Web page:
For me “sitting with it” or “letting go” means quite literally that. Sitting or lying still and just feeling what comes up. Feeling the physical sensations of the body, whether it be a warmth, ache, tightness, fluttering, or knots, then going INTO or UNDERNEATH the physical sensations. That means hiking up my big girl panties and asking myself “What’s in there? What do I need to feel? What do I need to be aware of?” then waiting for the answer. Your intuition knows the answer and will show you it, but you have to be open to experiencing it.

Sitting with it means being patient with yourself.

It means quieting down your inner chatter and telling your scared self [gently] to shut up.

It means taking notice of where and what you’re feeling in your body.

It means allowing yourself to soften into sensations.

It means when you come face-to-face with an emotion you express it.

It means getting treated and doing some self-treatment or self-care to see what lies within.

It means just feeling, without judgement.

 

Tips for Letting Go:

Give yourself time and space.
  • Clear your schedule, make time for yourself, and go to an area of your home that you feel safe and supported. If you need to schedule a caregiver for your children, do so.

Give yourself permission.
  • Self care is not self-indulgence, regardless of what you were taught. No one is going to come by and say “I give you permission to take care of yourself.” Perhaps it would be nice if they did, so we wouldn’t feel guilty for taking time to care for ourselves, but you’re going to have to decide that it’s okay to take care of you.
Have a healthy support system in place.
  • You know who you can trust and rely on in your life. Keep them close and tell them as much as you feel comfortable with sharing. It’s okay to ask for help, even if you don’t know what you need. It might be a friend who will listen and give you a big hug, your spouse, or maybe even a mental health counselor or spiritual adviser to work through some big issues.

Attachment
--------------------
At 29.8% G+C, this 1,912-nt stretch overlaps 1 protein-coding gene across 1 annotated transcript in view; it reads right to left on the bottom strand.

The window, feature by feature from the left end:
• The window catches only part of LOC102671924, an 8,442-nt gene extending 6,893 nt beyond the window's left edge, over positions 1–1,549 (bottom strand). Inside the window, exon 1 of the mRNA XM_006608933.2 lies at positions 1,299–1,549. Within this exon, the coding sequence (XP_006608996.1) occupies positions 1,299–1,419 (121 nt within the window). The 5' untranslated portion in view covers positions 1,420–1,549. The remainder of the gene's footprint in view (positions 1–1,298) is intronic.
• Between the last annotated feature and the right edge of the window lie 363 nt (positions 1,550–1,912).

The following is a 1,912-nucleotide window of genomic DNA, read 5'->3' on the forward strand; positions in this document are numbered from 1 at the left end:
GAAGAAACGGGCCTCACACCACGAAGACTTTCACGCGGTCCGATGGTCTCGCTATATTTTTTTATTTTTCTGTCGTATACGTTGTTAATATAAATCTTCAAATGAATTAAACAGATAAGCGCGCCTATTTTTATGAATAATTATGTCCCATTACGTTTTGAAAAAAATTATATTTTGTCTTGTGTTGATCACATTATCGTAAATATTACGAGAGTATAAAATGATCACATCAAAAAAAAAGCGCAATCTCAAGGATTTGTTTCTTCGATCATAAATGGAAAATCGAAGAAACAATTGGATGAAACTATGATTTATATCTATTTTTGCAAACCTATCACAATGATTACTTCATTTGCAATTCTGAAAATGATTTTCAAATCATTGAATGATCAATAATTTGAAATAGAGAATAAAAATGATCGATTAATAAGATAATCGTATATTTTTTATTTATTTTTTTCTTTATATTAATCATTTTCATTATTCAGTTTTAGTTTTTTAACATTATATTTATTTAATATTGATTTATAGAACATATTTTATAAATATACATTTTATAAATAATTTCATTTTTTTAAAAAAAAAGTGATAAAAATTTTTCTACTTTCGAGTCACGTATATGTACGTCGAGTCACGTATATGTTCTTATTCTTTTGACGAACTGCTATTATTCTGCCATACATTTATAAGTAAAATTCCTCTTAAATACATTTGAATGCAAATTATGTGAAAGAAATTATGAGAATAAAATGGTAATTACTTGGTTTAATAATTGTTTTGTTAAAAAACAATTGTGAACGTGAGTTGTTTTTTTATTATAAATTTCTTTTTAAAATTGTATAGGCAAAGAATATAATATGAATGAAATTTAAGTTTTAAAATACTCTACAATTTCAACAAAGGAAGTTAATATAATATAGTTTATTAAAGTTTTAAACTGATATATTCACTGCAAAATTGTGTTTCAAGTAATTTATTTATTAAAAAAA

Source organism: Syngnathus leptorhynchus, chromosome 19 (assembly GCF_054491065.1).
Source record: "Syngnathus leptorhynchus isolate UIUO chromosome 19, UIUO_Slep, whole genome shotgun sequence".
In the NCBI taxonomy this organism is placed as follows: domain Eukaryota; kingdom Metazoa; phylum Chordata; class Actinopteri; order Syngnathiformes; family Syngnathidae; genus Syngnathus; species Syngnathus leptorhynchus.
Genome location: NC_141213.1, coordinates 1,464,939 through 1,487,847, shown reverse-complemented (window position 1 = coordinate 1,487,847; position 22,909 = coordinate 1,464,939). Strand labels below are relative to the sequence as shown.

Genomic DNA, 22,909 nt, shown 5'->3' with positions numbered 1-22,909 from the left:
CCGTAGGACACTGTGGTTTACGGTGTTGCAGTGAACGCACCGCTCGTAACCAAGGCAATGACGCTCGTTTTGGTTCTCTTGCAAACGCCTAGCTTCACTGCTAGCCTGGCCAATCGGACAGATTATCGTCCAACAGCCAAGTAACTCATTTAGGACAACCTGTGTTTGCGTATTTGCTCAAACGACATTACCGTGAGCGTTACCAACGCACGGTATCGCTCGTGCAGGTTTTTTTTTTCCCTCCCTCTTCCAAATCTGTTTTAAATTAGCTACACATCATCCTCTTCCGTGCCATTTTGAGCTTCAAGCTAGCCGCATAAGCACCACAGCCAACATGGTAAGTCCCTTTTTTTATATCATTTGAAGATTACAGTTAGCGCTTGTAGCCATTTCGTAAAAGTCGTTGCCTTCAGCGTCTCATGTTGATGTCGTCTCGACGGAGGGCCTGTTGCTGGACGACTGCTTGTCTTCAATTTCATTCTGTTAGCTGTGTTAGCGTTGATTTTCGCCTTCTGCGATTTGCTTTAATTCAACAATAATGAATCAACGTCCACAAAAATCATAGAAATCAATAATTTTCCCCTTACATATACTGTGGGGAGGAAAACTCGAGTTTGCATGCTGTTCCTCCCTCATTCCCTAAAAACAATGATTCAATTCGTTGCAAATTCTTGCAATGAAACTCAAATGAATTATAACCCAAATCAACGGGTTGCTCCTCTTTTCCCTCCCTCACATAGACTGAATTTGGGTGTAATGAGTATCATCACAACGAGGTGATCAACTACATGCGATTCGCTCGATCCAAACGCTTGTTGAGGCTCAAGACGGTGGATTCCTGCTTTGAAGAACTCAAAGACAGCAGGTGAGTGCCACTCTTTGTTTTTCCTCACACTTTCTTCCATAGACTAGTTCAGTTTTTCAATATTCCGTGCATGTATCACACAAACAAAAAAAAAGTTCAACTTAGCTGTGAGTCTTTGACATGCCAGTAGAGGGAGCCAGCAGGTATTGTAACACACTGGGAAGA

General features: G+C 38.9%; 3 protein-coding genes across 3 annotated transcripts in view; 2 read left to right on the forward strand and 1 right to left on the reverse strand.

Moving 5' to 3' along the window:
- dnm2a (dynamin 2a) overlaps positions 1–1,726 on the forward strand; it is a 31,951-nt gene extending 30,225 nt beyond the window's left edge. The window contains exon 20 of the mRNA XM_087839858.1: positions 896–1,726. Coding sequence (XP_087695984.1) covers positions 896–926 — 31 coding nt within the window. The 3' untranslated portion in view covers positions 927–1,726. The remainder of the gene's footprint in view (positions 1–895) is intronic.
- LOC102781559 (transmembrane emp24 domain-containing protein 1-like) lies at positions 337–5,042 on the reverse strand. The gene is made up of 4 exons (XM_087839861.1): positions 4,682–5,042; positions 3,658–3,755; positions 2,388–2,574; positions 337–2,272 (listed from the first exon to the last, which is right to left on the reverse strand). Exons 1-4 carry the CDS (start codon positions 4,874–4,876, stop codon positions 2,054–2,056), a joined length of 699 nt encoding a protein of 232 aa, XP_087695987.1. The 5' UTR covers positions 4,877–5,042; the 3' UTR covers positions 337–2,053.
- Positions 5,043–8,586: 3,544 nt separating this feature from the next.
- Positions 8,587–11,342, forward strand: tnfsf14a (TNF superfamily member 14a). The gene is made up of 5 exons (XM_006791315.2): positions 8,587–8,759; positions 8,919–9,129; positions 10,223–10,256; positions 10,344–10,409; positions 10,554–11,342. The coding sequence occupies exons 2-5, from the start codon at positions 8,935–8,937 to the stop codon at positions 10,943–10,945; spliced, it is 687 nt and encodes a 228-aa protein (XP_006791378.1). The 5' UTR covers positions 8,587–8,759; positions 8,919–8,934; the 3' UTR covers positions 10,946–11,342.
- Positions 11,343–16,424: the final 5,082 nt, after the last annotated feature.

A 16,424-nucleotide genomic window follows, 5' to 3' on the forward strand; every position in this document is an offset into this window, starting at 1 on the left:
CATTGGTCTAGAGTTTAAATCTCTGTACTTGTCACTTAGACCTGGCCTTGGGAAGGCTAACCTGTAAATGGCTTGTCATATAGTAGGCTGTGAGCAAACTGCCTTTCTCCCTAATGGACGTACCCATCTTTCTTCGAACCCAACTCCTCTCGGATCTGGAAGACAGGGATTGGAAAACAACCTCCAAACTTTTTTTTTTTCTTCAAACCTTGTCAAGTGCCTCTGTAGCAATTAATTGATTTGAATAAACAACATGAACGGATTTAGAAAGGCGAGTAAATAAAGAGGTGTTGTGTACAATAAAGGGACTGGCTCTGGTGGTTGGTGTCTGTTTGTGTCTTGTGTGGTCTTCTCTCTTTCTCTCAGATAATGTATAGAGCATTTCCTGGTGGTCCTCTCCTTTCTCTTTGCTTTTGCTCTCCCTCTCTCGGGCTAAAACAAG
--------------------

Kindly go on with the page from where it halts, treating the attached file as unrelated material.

Be patient with the process.
  • A healing crisis may last days or weeks or longer. If you can surrender your own expectations and timeline, you’ll be better off. Trying to rush through it won’t work, so just be patient.
Get in touch with your intuition.
  • Tap into your own inner voice, your divine wisdom from within. Spend time listening to your gut. A good exercise to do so is simply to listen to what a “YES” answer is versus a “NO” answer. If your stomach knots up and you get cold and clammy, that may be your body saying NO. If you feel tingly all over that may be your body saying YES. You’ll learn your own clues if you start listening.
Forgive.
  • This means forgiving others, but also yourself. Sometimes when you sit with things and get a clear picture, you realize maybe you have to forgive yourself for things you have done and said. Carrying around hurt and grudges is a heavy load, so consider unpacking your burden through forgiveness.
Consult with someone who has a holistic approach to healing.
  • See if they’ve done their own work so they can help guide you. I am partial to the John F Barnes’ Myofascial Release Approach because of the impact it has made in my life, personally and professionally. Therapists that get treated themselves and attend trainings regularly are likely doing their own inner work. They can guide you with yours. To find a John F Barnes’ MFR Therapist in your area, look on the MFR Directory

 

Feeling your pain, without judgment, is the hard part for most people. They want to make it go away, through numbing it with pain medications or alcohol or talking or ranting or blaming others or stuffing it down. They ask “why” and analyze it and just keep themselves on a hamster wheel of hurt for years and years. It takes courage and discipline to sit quietly with your pain and just feel it, so you can let it go. All of it. The physical and the emotional and the mental and the spiritual. Without needing to solve anything, without wishing it away. Just feeling it.

So why do it? Why feel it?

Because that’s the only way to the other side. What’s waiting for you on the other side is LOVE. And that’s the answer to all your hurts.

Justine Calderwood, MSPT is a holistic physical therapist who is passionate about helping women and men with chronic pain feel better and move easier to overcome trauma, injury, and surgery. She helps women during and after pregnancy to prepare their bodies for smoother births and recover afterwards so they can feel their best while caring for baby. She wants to help you discover the hidden clues to your physical pain, unravel the kinks, and guide you toward authentic healing, regardless of how long you’ve been suffering. Schedule a Discovery Session to see if Justine is the right fit for you as you strive for a happy, balanced, active life.